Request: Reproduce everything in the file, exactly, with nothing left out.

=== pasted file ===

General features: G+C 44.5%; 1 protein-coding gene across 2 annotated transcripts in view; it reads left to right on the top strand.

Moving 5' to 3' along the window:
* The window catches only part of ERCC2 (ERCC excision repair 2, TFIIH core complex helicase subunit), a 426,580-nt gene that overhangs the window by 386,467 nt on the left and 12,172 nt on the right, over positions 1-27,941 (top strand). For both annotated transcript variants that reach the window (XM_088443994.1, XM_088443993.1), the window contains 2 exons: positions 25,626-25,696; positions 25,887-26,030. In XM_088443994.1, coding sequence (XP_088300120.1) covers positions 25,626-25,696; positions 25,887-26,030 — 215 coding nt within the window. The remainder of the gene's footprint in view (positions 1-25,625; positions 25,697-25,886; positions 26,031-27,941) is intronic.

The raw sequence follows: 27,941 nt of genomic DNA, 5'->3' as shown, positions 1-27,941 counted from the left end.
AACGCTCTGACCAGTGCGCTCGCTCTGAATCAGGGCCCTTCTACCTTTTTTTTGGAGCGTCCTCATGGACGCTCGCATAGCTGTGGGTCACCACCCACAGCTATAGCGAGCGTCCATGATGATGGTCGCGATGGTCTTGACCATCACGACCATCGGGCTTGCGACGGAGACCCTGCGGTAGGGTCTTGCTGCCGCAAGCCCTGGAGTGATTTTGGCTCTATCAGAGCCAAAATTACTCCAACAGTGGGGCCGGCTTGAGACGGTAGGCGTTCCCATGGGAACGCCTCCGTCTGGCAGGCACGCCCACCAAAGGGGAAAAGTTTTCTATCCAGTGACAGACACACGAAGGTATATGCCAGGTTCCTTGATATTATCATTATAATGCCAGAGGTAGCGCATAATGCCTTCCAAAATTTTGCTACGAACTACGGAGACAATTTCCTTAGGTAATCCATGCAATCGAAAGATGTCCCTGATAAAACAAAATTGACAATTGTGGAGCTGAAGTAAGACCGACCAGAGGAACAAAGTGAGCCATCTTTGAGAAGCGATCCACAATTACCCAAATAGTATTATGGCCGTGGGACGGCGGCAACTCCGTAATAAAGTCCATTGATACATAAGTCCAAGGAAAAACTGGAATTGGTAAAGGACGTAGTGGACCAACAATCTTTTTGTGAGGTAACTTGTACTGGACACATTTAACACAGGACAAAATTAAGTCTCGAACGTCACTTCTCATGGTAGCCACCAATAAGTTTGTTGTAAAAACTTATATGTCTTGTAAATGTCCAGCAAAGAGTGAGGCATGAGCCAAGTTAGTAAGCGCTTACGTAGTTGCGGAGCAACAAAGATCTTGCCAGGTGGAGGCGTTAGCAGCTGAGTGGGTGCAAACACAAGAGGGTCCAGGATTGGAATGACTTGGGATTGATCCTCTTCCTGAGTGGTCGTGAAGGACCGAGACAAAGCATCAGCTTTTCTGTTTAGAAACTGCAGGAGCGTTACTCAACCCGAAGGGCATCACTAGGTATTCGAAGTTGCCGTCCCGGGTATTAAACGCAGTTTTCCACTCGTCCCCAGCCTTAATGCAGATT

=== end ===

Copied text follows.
General features: G+C 44.5%; 1 protein-coding gene across 2 annotated transcripts in view; it reads left to right on the top strand.

Moving 5' to 3' along the window:
* The window catches only part of ERCC2 (ERCC excision repair 2, TFIIH core complex helicase subunit), a 426,580-nt gene that overhangs the window by 386,467 nt on the left and 12,172 nt on the right, over positions 1-27,941 (top strand). For both annotated transcript variants that reach the window (XM_088443994.1, XM_088443993.1), the window contains 2 exons: positions 25,626-25,696; positions 25,887-26,030. In XM_088443994.1, coding sequence (XP_088300120.1) covers positions 25,626-25,696; positions 25,887-26,030 — 215 coding nt within the window. The remainder of the gene's footprint in view (positions 1-25,625; positions 25,697-25,886; positions 26,031-27,941) is intronic.

The raw sequence follows: 27,941 nt of genomic DNA, 5'->3' as shown, positions 1-27,941 counted from the left end.
AACGCTCTGACCAGTGCGCTCGCTCTGAATCAGGGCCCTTCTACCTTTTTTTTGGAGCGTCCTCATGGACGCTCGCATAGCTGTGGGTCACCACCCACAGCTATAGCGAGCGTCCATGATGATGGTCGCGATGGTCTTGACCATCACGACCATCGGGCTTGCGACGGAGACCCTGCGGTAGGGTCTTGCTGCCGCAAGCCCTGGAGTGATTTTGGCTCTATCAGAGCCAAAATTACTCCAACAGTGGGGCCGGCTTGAGACGGTAGGCGTTCCCATGGGAACGCCTCCGTCTGGCAGGCACGCCCACCAAAGGGGAAAAGTTTTCTATCCAGTGACAGACACACGAAGGTATATGCCAGGTTCCTTGATATTATCATTATAATGCCAGAGGTAGCGCATAATGCCTTCCAAAATTTTGCTACGAACTACGGAGACAATTTCCTTAGGTAATCCATGCAATCGAAAGATGTCCCTGATAAAACAAAATTGACAATTGTGGAGCTGAAGTAAGACCGACCAGAGGAACAAAGTGAGCCATCTTTGAGAAGCGATCCACAATTACCCAAATAGTATTATGGCCGTGGGACGGCGGCAACTCCGTAATAAAGTCCATTGATACATAAGTCCAAGGAAAAACTGGAATTGGTAAAGGACGTAGTGGACCAACAATCTTTTTGTGAGGTAACTTGTACTGGACACATTTAACACAGGACAAAATTAAGTCTCGAACGTCACTTCTCATGGTAGCCACCAATAAGTTTGTTGTAAAAACTTATATGTCTTGTAAATGTCCAGCAAAGAGTGAGGCATGAGCCAAGTTAGTAAGCGCTTACGTAGTTGCGGAGCAACAAAGATCTTGCCAGGTGGAGGCGTTAGCAGCTGAGTGGGTGCAAACACAAGAGGGTCCAGGATTGGAATGACTTGGGATTGATCCTCTTCCTGAGTGGTCGTGAAGGACCGAGACAAAGCATCAGCTTTTCTGTTTAGAAACTGCAGGAGCGTTACTCAACCCGAAGGGCATCACTAGGTATTCGAAGTTGCCGTCCCGGGTATTAAACGCAGTTTTCCACTCGTCCCCAGCCTTAATGCAGATT